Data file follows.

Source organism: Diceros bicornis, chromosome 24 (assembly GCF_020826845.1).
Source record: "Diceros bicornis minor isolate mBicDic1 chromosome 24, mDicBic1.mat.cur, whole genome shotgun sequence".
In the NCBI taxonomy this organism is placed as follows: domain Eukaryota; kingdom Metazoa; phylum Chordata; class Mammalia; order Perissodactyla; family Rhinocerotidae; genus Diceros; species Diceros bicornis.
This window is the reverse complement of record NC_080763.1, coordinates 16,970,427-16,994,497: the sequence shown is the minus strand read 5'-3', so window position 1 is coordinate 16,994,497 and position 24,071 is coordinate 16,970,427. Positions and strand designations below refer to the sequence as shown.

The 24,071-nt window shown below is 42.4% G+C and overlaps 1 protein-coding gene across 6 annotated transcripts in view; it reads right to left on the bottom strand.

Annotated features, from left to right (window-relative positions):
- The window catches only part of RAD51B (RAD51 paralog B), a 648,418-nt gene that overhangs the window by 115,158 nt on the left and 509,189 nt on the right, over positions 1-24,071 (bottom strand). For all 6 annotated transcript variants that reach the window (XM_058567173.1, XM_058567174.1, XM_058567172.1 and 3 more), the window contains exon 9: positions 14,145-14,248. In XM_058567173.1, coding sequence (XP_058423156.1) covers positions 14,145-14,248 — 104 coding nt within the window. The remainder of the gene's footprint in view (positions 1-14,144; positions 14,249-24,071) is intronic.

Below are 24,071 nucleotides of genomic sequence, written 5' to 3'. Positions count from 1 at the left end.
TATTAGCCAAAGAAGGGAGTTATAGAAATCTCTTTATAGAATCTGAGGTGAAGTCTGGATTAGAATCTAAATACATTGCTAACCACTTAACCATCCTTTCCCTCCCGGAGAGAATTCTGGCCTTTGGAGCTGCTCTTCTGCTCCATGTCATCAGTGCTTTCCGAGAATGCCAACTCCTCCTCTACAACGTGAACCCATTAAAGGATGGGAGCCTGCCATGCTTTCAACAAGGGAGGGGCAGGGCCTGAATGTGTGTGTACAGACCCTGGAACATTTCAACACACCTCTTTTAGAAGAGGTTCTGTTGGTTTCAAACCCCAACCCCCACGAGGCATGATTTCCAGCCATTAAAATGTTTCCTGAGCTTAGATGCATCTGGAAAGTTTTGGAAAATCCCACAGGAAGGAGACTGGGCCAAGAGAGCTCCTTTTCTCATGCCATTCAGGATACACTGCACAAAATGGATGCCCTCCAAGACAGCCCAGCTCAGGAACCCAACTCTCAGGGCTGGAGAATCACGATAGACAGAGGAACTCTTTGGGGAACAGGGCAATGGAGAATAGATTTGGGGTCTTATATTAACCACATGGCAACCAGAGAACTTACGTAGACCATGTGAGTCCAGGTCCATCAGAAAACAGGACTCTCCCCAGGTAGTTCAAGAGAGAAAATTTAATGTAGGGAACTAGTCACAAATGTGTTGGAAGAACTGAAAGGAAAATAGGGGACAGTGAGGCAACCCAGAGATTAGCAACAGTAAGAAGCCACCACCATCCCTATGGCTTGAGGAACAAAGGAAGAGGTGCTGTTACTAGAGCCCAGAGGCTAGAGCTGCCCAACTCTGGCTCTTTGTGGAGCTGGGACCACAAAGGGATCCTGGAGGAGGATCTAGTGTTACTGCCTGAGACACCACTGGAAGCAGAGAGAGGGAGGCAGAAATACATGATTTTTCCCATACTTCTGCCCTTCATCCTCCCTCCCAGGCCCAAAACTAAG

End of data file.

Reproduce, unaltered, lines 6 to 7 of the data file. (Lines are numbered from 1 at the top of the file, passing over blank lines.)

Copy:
Annotated features, from left to right (window-relative positions):
- The window catches only part of RAD51B (RAD51 paralog B), a 648,418-nt gene that overhangs the window by 115,158 nt on the left and 509,189 nt on the right, over positions 1-24,071 (bottom strand). For all 6 annotated transcript variants that reach the window (XM_058567173.1, XM_058567174.1, XM_058567172.1 and 3 more), the window contains exon 9: positions 14,145-14,248. In XM_058567173.1, coding sequence (XP_058423156.1) covers positions 14,145-14,248 — 104 coding nt within the window. The remainder of the gene's footprint in view (positions 1-14,144; positions 14,249-24,071) is intronic.